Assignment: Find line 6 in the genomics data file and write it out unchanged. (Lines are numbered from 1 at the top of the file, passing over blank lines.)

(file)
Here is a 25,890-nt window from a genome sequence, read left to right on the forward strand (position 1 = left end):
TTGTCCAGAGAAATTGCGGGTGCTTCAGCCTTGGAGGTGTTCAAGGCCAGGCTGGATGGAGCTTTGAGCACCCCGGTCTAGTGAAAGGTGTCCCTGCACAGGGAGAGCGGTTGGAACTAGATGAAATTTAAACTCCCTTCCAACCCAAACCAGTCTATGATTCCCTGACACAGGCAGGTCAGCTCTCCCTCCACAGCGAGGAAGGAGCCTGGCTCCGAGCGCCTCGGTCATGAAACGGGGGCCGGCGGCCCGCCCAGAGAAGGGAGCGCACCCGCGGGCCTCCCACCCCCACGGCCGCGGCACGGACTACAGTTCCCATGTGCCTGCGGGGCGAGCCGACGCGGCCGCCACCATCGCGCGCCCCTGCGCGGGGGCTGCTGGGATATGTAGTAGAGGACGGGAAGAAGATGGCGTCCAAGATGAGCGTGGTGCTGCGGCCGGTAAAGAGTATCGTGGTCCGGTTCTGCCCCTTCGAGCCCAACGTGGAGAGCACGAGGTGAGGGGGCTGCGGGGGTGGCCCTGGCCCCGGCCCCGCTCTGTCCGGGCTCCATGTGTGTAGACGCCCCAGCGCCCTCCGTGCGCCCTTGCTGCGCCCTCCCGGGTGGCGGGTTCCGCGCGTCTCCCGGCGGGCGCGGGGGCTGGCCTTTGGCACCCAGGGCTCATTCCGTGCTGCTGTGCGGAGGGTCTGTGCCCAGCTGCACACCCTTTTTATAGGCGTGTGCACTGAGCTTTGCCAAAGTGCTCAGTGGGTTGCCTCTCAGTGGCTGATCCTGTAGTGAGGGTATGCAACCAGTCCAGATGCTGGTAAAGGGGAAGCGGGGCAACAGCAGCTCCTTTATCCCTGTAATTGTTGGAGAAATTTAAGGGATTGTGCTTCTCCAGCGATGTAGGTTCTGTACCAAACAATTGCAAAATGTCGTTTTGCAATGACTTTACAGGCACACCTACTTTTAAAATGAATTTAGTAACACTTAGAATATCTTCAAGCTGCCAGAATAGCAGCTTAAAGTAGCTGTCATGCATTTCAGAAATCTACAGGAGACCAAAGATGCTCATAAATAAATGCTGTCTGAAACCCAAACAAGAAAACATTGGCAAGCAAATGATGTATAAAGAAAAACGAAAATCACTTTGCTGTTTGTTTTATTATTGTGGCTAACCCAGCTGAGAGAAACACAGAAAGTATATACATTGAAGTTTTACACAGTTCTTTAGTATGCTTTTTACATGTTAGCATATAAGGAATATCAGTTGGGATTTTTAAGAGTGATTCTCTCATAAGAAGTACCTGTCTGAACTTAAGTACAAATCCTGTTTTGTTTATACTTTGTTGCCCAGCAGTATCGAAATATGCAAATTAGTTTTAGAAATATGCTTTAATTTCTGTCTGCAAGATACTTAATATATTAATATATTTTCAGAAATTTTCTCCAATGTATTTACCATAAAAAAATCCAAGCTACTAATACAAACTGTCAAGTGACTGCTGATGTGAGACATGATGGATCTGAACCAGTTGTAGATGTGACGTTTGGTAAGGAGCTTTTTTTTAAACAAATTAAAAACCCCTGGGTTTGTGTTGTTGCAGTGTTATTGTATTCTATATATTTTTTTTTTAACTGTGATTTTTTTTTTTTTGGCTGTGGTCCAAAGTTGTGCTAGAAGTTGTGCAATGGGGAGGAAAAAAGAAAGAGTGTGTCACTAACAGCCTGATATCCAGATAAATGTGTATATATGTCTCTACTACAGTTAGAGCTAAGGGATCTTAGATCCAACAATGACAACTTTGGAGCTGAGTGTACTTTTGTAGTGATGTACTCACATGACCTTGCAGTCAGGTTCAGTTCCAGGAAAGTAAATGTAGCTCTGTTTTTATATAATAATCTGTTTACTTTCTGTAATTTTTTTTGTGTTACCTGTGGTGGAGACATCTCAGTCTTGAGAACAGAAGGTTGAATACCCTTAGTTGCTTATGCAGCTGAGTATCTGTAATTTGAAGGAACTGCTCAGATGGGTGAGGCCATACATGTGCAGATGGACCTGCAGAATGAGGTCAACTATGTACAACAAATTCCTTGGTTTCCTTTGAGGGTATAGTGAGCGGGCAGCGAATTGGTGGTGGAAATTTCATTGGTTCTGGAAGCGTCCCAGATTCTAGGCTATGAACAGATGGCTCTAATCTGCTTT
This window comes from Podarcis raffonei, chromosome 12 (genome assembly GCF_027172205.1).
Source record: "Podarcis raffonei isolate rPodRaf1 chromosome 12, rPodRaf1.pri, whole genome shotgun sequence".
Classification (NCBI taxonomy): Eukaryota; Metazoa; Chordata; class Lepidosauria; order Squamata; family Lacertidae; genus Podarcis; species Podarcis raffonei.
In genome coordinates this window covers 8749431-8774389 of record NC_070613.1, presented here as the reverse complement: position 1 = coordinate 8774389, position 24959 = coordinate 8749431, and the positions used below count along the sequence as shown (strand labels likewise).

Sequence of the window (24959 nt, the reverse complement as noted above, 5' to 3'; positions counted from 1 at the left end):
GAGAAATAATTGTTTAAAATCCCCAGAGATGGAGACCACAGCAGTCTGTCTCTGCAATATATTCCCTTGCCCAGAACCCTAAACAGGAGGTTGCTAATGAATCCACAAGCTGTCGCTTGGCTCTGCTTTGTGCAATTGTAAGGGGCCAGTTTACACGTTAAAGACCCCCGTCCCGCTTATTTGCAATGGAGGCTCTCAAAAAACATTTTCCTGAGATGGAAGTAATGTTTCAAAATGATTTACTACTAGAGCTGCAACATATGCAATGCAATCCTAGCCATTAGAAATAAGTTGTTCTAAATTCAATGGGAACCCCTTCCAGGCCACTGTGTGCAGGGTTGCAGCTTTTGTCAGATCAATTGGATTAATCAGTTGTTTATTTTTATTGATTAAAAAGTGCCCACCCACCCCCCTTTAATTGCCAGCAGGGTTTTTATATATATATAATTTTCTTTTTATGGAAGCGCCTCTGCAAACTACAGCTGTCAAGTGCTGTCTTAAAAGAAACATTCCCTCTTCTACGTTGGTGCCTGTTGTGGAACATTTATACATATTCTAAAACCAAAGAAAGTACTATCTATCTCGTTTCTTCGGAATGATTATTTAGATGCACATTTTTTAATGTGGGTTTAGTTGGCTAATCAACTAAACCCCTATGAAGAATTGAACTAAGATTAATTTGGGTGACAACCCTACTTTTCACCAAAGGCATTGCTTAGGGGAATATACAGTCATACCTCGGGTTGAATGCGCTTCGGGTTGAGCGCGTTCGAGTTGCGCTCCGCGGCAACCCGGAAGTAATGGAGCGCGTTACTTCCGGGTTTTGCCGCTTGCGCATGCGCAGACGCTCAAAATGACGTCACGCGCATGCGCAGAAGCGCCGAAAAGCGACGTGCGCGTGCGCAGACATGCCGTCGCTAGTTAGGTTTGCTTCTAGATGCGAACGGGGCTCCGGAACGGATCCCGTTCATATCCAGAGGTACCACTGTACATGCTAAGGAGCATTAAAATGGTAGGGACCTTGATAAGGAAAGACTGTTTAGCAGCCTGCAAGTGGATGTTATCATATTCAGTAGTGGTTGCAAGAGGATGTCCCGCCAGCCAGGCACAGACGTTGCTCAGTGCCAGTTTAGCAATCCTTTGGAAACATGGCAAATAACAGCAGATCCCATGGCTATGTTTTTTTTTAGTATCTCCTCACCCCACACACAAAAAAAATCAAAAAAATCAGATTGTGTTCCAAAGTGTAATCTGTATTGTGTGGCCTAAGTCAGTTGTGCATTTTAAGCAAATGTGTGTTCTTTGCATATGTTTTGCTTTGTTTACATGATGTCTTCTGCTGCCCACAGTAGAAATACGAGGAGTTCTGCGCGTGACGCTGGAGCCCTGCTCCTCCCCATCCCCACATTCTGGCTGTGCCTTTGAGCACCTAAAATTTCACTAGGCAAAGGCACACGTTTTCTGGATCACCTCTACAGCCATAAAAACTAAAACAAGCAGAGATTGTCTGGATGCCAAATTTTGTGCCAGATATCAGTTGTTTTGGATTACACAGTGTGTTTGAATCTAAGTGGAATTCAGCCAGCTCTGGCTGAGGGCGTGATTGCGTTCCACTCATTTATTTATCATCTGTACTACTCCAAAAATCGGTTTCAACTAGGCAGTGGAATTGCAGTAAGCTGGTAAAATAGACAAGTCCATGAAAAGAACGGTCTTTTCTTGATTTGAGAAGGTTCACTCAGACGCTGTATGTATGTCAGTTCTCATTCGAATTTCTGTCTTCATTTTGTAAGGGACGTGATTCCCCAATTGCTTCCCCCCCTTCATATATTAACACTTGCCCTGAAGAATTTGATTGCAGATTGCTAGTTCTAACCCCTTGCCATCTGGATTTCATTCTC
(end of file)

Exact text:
In genome coordinates this window covers 8749431-8774389 of record NC_070613.1, presented here as the reverse complement: position 1 = coordinate 8774389, position 24959 = coordinate 8749431, and the positions used below count along the sequence as shown (strand labels likewise).